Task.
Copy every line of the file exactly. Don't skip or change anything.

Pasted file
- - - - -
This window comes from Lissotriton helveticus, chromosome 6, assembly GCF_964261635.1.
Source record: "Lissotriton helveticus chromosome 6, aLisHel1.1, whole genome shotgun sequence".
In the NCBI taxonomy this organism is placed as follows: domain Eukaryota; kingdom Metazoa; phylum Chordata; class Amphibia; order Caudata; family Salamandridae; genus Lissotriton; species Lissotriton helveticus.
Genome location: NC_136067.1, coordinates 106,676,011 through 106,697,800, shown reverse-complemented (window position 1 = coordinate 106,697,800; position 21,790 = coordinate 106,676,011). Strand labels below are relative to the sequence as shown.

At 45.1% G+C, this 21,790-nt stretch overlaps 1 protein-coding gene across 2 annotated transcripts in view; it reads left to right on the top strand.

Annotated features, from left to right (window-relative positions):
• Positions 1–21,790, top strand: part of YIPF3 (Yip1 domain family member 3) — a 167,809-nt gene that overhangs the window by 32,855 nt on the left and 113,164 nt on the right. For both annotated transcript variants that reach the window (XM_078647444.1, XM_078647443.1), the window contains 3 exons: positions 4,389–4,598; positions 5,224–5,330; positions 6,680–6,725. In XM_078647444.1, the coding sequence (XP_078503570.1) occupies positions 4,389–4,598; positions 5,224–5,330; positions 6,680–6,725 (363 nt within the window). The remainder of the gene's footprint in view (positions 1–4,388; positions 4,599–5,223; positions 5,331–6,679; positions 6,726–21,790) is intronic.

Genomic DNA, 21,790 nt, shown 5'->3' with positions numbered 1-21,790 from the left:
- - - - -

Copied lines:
This window comes from Lissotriton helveticus, chromosome 6, assembly GCF_964261635.1.
Source record: "Lissotriton helveticus chromosome 6, aLisHel1.1, whole genome shotgun sequence".
In the NCBI taxonomy this organism is placed as follows: domain Eukaryota; kingdom Metazoa; phylum Chordata; class Amphibia; order Caudata; family Salamandridae; genus Lissotriton; species Lissotriton helveticus.
Genome location: NC_136067.1, coordinates 106,676,011 through 106,697,800, shown reverse-complemented (window position 1 = coordinate 106,697,800; position 21,790 = coordinate 106,676,011). Strand labels below are relative to the sequence as shown.

At 45.1% G+C, this 21,790-nt stretch overlaps 1 protein-coding gene across 2 annotated transcripts in view; it reads left to right on the top strand.

Annotated features, from left to right (window-relative positions):
• Positions 1–21,790, top strand: part of YIPF3 (Yip1 domain family member 3) — a 167,809-nt gene that overhangs the window by 32,855 nt on the left and 113,164 nt on the right. For both annotated transcript variants that reach the window (XM_078647444.1, XM_078647443.1), the window contains 3 exons: positions 4,389–4,598; positions 5,224–5,330; positions 6,680–6,725. In XM_078647444.1, the coding sequence (XP_078503570.1) occupies positions 4,389–4,598; positions 5,224–5,330; positions 6,680–6,725 (363 nt within the window). The remainder of the gene's footprint in view (positions 1–4,388; positions 4,599–5,223; positions 5,331–6,679; positions 6,726–21,790) is intronic.

Genomic DNA, 21,790 nt, shown 5'->3' with positions numbered 1-21,790 from the left: